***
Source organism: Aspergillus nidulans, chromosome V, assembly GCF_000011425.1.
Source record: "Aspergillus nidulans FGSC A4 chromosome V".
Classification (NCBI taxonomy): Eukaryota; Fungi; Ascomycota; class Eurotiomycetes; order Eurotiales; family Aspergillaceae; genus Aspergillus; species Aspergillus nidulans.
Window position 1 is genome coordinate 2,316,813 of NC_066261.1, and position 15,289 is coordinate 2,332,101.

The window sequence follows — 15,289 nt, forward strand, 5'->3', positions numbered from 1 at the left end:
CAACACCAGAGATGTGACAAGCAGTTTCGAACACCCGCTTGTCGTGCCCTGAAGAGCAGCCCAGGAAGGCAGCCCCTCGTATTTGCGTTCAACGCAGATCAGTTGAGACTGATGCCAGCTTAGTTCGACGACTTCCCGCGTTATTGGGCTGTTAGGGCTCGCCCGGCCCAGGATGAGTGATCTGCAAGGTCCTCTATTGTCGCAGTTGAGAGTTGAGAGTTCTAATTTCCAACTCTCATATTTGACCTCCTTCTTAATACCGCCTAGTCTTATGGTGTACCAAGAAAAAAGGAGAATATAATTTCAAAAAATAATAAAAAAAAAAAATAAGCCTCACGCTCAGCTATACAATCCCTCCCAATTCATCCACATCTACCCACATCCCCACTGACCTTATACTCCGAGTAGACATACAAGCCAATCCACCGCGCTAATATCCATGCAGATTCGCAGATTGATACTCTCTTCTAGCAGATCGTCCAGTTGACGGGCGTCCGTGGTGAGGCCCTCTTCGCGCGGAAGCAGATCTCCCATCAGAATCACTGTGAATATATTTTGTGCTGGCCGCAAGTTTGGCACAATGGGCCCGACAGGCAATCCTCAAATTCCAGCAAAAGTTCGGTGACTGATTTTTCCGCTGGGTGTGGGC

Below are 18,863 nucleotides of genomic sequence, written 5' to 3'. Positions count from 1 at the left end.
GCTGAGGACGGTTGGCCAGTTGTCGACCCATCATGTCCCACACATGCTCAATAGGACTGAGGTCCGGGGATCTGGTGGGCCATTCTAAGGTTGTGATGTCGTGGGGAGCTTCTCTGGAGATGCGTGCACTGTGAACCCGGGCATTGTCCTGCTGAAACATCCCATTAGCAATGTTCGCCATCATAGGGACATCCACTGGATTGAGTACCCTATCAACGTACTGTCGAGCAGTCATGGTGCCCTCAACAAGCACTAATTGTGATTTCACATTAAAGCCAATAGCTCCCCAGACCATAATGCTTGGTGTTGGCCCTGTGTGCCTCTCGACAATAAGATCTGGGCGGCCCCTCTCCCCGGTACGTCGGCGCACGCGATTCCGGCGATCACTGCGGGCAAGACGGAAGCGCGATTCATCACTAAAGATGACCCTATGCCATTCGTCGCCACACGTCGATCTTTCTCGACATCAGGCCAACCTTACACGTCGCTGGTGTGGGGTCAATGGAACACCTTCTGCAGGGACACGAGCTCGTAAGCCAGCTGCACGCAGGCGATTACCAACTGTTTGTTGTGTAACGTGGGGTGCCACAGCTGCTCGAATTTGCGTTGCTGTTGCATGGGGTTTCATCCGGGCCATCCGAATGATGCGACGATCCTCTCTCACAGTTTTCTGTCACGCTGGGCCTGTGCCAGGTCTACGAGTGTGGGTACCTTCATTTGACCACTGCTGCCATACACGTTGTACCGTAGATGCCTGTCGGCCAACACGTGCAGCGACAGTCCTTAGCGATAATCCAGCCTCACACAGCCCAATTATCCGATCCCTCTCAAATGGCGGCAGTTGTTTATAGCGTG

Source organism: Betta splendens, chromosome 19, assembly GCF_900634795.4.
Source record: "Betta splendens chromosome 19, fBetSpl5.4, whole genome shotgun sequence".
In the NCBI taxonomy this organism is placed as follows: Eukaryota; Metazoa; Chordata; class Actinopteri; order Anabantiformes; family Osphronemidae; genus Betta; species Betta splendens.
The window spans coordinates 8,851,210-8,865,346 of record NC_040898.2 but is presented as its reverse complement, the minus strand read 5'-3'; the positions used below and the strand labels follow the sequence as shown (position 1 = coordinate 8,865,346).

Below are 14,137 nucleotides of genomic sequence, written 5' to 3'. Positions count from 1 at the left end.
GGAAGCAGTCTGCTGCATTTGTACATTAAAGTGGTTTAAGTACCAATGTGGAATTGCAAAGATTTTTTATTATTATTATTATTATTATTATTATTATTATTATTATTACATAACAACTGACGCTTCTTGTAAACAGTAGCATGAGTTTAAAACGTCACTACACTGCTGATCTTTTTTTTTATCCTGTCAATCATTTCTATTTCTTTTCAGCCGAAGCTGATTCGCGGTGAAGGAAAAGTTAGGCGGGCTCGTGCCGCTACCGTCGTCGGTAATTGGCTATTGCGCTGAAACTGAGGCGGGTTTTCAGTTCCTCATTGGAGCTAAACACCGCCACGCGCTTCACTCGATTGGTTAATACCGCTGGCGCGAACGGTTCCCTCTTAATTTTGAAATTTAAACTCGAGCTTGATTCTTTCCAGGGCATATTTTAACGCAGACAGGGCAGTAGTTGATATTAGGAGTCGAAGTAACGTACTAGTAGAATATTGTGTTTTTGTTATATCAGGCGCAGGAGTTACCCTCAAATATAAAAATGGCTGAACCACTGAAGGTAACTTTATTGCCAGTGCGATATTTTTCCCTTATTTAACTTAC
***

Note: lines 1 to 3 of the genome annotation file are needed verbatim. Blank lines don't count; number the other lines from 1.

Source organism: Aspergillus nidulans, chromosome V, assembly GCF_000011425.1.
Source record: "Aspergillus nidulans FGSC A4 chromosome V".
Classification (NCBI taxonomy): Eukaryota; Fungi; Ascomycota; class Eurotiomycetes; order Eurotiales; family Aspergillaceae; genus Aspergillus; species Aspergillus nidulans.